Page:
Subtle argument for repealing contribution limits

In the Washington Post, David Lebedoff makes the case that the WRTL decision will help self-financed candidates like Michael Bloomberg by allowing millionaire billionaire candidates to have greater control over their campaign message than candidates who must raise money in small increments.

In analyzing the advantages that the ruling may provide Bloomberg, Lebedoff is subtly stating the case for repealing contribution limits for all candidates. 

Lebedoff says:

The forgotten people in this process — the candidates themselves — can raise money from individuals in relatively small amounts and buy their own ads. But their commercials are likely to get lost amid the din of unaccountable distortions made possible by bad legislation and worse judicial interpretation of it.

 

The obvious solution? Allow candidates to raise money in larger amounts.

Filed Under: Blog

“Enough is enough”

UPDATED (11:40 AM) 

So declared Chief Justice John Roberts in yesterday’s decision in FEC v. Wisconsin Right to Life.  CCP Chairman Brad Smith has posted his thoughts on the case over at RedState.   Says Smith:

Monday’s Supreme Court decision in Federal Election Commission v Wisconsin Right to Life is cause for a little celebration. It’s not a great day for Free Speech, but it’s a pretty darn good one.

This decision does not mean the death of "campaign finance reform." It does not mean the death of McCain-Feingold. It does not even mean the death of McCain-Feingold’s hated ban on most independent broadcast ads that merely mention a candidate by name with 30 days of a primary of 60 days of a general election. But it does open a significant exemption to that ban. The reformers are freaking out, frankly.

Click here to read the whole thing.

Prof. Smith was also quoted in Roll Call ($) and the New York Sun discussing the implications of the Court’s decision for the FEC and for groups that wish to run ads in the future.

UPDATE:

An impressive number of newspapers ran editorials praising the decision.  The most notable are listed below:

Rocky Mountain News

Los Angeles Times

Chicago Tribune

Orange County Register

New York Post

Filed Under: Blog

Breaking News: Victory in FEC v. Wisconsin Right to Life!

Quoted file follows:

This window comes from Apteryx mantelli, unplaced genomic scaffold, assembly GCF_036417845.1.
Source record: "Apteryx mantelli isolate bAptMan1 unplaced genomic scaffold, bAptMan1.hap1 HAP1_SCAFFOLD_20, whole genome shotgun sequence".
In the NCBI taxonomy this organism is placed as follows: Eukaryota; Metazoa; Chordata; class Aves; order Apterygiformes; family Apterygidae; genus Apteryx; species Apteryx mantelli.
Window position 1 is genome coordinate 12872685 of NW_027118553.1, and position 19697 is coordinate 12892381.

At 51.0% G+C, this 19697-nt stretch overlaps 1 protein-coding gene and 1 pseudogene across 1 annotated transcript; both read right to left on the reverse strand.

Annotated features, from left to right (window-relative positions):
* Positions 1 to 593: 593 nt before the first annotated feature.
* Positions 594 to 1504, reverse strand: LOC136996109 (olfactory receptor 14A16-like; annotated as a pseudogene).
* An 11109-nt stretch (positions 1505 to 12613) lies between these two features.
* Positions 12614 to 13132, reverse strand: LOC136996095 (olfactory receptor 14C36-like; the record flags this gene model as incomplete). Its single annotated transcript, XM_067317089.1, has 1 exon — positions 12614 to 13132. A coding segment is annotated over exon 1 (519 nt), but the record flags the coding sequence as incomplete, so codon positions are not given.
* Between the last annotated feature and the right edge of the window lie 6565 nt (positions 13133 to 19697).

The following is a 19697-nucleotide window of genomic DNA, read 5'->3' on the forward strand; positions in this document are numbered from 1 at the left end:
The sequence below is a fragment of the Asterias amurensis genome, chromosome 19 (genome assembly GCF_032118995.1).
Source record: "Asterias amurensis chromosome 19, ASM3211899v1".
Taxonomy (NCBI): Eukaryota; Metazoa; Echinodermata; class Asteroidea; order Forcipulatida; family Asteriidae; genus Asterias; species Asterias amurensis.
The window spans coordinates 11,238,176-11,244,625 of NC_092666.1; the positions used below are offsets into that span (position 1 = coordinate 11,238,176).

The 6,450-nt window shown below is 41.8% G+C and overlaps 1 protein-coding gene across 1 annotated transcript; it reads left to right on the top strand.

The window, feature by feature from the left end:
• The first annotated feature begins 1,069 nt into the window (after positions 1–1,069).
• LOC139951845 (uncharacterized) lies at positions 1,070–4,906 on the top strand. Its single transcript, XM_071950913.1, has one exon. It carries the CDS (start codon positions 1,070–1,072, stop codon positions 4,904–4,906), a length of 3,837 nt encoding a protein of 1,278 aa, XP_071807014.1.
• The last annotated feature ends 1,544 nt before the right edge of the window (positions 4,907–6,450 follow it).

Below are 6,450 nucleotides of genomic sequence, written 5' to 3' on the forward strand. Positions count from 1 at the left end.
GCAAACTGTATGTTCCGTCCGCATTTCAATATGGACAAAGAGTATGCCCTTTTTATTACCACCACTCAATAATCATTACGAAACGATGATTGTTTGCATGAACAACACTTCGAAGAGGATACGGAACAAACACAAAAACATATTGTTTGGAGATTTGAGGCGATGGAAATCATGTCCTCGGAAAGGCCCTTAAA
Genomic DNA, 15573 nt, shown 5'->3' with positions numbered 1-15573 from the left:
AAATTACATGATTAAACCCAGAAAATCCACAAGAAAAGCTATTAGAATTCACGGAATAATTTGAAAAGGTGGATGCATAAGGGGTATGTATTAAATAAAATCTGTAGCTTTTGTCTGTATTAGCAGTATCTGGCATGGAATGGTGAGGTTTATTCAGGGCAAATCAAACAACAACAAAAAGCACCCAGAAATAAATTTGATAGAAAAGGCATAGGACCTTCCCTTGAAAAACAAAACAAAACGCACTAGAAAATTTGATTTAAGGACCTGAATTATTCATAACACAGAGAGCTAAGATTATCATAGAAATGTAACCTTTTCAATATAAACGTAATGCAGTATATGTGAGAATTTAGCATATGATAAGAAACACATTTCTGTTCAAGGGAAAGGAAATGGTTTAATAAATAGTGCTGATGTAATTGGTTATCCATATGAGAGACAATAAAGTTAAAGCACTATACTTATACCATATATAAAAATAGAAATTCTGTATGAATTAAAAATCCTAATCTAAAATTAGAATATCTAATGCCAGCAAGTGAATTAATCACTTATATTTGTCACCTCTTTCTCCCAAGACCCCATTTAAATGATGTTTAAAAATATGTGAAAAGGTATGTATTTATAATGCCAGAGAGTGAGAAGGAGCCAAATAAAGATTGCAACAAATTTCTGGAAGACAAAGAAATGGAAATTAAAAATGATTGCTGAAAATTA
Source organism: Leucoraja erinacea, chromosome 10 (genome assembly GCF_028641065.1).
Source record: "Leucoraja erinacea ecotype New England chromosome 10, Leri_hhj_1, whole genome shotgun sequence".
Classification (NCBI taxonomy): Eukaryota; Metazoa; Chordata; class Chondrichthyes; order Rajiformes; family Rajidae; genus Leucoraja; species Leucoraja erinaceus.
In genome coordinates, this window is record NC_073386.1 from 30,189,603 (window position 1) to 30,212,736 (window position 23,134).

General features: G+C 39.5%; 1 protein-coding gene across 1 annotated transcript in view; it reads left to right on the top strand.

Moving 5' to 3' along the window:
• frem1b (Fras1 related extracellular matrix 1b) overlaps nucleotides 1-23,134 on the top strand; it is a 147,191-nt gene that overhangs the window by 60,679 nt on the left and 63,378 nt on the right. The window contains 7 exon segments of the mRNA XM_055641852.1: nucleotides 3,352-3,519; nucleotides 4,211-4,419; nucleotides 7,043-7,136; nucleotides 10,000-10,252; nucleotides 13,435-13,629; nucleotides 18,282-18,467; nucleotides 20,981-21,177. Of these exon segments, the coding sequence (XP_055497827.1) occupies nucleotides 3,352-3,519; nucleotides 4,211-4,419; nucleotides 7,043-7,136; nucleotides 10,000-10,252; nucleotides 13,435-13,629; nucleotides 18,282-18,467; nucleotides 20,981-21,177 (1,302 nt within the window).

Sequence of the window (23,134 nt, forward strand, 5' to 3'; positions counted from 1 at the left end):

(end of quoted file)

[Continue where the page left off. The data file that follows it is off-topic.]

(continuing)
From SCOTUSblog:

Completing a day of 5-4 decisions, the Court issued its fifth ruling of the day, concluding that a Wisconsin abortion rights group had a First Amendment right to aid during election season campaign ads that named a candidate running for the Senate. Three of the five Justices in the majority urged the Court to overturn the part of a 2003 ruling that upheld the constitutionality of the federal law restricting such radio and TV ads close to elections. The Chief Justice’s main opinion, joined fully by Justice Alito, said the case did not provide an occasion to revisit that ruling. Justice Souter recited at length from the bench for the four dissenters — who were in the minority on each of the day’s rulings.

The full opinion is available here

Analysis to follow.

Filed Under: Blog

Supreme Court Upholds Rights of Citizen Speech

WASHINGTON, D.C. – In a major victory for First Amendment political rights, the U. S. Supreme Court today ruled that grassroots organizations are free to engage in issue advocacy, even when that advocacy occurs close to an election.

Today’s decision allows citizen groups to engage in issue advocacy close to an election, but it does not expressly overturn the portions of Bipartisan Campaign Reform Act of 2002 ("McCain-Feingold") that regulate the speech of citizen groups.  However, the decision indicates that the Supreme Court is skeptical of these portions of McCain-Feingold.

Filed Under: External Relations Press Releases, External Relations Sub-Pages, Press Releases